April was a cruel month for some of India’s truck makers and two-wheeler manufacturers, as the impact of higher interest rates to tighten borrowing and contain inflation slowed down purchases.
Lending agencies have increased the amount of down payment needed for bike purchases, and truckers, holding out for a lowering of rates, are putting off purchases and this is dampening sales, say analysts.
While medium and heavy goods carriers achieved 37.65% annual growth in fiscal 2007, selling 2,46,862 vehicles domestically, in April, Tata Motors Ltd, the country’s largest truck maker, said sales dipped 14% for medium and heavy commercial vehicles. It sold 10,392 such vehicles. The company holds 64% of the market. In two-wheelers, Bajaj Auto Ltd, the No. 2 maker of bikes, and TVS Motor Co. Ltd, its lagging rival, said sales fell more than 10%.
“Non-banking finance corporations have gradually increased the down payment amount for purchasing a bike from 5% a year back to 15% now,” says R. Chandramouli, vice-president, sales and marketing, TVS Motors. The company sold 1,04,893 two-wheelers in April 2007. “And it has become a deterrent for the entry-level bike buyers resulting in a decline in sales.”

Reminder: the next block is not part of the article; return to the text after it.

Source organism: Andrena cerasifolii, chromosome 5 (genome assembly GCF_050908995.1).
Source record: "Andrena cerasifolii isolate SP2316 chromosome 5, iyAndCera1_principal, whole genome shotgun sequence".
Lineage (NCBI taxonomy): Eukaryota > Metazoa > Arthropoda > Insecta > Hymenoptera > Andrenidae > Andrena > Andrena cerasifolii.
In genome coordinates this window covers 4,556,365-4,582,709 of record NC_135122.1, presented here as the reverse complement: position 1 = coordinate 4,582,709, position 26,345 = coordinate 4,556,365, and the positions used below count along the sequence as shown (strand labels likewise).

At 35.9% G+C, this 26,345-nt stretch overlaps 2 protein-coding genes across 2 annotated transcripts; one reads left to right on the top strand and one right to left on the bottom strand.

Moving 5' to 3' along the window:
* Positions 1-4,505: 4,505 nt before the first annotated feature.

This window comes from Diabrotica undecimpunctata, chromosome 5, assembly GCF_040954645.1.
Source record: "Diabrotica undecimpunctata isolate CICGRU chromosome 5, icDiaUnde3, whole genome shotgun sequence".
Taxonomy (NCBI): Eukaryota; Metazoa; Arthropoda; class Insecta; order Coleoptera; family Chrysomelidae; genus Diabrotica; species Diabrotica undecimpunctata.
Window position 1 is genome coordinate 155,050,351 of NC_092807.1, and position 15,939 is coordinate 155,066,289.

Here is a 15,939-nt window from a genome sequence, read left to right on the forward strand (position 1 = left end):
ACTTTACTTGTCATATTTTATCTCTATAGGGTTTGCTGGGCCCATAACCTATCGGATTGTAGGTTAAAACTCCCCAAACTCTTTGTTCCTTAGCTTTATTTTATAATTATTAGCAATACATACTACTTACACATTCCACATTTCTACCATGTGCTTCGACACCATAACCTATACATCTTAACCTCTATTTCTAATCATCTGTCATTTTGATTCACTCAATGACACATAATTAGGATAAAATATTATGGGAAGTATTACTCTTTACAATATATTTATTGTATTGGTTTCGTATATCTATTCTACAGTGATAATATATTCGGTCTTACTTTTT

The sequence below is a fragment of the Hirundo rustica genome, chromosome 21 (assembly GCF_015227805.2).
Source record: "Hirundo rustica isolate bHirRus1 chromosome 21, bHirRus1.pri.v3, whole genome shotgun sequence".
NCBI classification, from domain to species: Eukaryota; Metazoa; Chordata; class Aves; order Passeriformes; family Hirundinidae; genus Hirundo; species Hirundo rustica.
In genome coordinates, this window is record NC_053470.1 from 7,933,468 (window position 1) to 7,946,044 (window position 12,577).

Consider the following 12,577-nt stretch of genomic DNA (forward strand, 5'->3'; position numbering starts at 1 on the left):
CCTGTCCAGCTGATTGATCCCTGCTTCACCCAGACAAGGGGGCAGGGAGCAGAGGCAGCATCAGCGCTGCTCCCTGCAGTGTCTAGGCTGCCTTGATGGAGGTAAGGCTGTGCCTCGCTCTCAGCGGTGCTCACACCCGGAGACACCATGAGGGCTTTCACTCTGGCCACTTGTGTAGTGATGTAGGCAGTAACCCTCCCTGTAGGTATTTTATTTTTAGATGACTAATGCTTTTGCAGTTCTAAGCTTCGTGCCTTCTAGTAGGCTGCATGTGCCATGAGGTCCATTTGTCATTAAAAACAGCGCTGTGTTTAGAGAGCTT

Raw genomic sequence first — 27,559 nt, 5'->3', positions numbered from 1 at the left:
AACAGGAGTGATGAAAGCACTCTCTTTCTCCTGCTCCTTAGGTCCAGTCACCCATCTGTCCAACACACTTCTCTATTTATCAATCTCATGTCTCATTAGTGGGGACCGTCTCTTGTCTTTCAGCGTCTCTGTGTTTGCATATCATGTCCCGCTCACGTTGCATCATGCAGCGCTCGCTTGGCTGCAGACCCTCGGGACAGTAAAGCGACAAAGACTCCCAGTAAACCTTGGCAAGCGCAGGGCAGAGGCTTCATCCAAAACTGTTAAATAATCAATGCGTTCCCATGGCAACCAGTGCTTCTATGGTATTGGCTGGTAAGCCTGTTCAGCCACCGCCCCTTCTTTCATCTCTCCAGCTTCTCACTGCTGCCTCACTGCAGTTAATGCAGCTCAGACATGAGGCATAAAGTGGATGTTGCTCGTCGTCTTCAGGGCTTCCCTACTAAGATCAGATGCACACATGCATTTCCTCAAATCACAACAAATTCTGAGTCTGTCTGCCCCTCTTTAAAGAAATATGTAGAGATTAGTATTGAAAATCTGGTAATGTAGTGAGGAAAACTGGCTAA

Unlike passenger cars, the majority of finance for the bikes comes from non-banking finance firms and not from banks. According to Chandramouli, roughly 60% of all bikes sold are financed by these institutions. These firms have less of an ability to withstand and absorb rate increases because they don’t have access to cheap funds themselves or the ability to tap the debt markets.
Banks, on the other hand, can borrow money from debt markets, where long-term borrowing costs less in a rising rate environment.
April sales are also affected by other traditional factors such as inventory build-up. Companies, to comply with a fiscal year that ends in March, tend to push out more vehicles in that month to boost sales. So while the bikes are shown as sales on their books, it sits as inventory with dealers.
Sometimes, the dealers aren’t able to sell all the vehicles they get and then refuse to add on to their pile in April.
“There has also been a correction of inventory with the dealers this month. A slight correction in this is also expected in May,” said S. Sridhar, vice-president, marketing and sales, Bajaj Auto.
Still, companies are optimistic that sales may pick up in the July quarter as buyers would have had some time to absorb the rate increases and reorganize their finances.
Truck sales have been postponed, and may be set to slow if the economy loses its current pace of growth, say analysts.
“We expect slower gross domestic product growth and rising interest rates to trigger a decline in medium and heavy goods carrier demand. Growth in lead indicators has also peaked,” says HSBC Global Research analyst Sanjay Satpathy in his India Commercial Vehicles report dated 19 April.
Demand for medium and heavy goods carriers could grow by 6% in fiscal 2008, and decline by 15% in fiscal 2009. And that decline in demand could start in the second half of fiscal 2008, the note says.
Some analysts are more optimsitc and feel the slowdown may be temporary.
“It is only that the buyers are postponing it for some time to see if there could be a correction in interest rate,” says Umesh Karne, senior research analyst, Emkay Share and Stock Brokers.